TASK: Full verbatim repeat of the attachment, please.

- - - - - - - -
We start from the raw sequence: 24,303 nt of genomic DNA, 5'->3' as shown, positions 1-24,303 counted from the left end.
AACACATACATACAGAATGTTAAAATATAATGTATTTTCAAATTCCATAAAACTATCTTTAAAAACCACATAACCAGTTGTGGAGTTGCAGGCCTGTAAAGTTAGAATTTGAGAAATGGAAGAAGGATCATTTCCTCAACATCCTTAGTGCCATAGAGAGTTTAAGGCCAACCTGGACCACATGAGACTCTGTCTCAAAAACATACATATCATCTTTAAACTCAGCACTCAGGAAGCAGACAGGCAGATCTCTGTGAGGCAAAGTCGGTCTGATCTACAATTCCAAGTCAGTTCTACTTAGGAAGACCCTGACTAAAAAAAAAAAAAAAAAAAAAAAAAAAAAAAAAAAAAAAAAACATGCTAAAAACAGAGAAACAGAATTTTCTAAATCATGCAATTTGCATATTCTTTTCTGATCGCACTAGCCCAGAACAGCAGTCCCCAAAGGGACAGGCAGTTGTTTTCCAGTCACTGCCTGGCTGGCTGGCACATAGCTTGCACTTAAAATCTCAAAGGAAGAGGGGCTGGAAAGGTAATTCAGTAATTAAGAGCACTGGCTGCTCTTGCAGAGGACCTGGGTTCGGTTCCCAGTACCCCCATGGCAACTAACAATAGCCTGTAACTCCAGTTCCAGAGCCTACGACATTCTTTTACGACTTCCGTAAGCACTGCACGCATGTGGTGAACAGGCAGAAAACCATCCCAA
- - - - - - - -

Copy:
We start from the raw sequence: 24,303 nt of genomic DNA, 5'->3' as shown, positions 1-24,303 counted from the left end.
AACACATACATACAGAATGTTAAAATATAATGTATTTTCAAATTCCATAAAACTATCTTTAAAAACCACATAACCAGTTGTGGAGTTGCAGGCCTGTAAAGTTAGAATTTGAGAAATGGAAGAAGGATCATTTCCTCAACATCCTTAGTGCCATAGAGAGTTTAAGGCCAACCTGGACCACATGAGACTCTGTCTCAAAAACATACATATCATCTTTAAACTCAGCACTCAGGAAGCAGACAGGCAGATCTCTGTGAGGCAAAGTCGGTCTGATCTACAATTCCAAGTCAGTTCTACTTAGGAAGACCCTGACTAAAAAAAAAAAAAAAAAAAAAAAAAAAAAAAAAAAAAAAAAACATGCTAAAAACAGAGAAACAGAATTTTCTAAATCATGCAATTTGCATATTCTTTTCTGATCGCACTAGCCCAGAACAGCAGTCCCCAAAGGGACAGGCAGTTGTTTTCCAGTCACTGCCTGGCTGGCTGGCACATAGCTTGCACTTAAAATCTCAAAGGAAGAGGGGCTGGAAAGGTAATTCAGTAATTAAGAGCACTGGCTGCTCTTGCAGAGGACCTGGGTTCGGTTCCCAGTACCCCCATGGCAACTAACAATAGCCTGTAACTCCAGTTCCAGAGCCTACGACATTCTTTTACGACTTCCGTAAGCACTGCACGCATGTGGTGAACAGGCAGAAAACCATCCCAA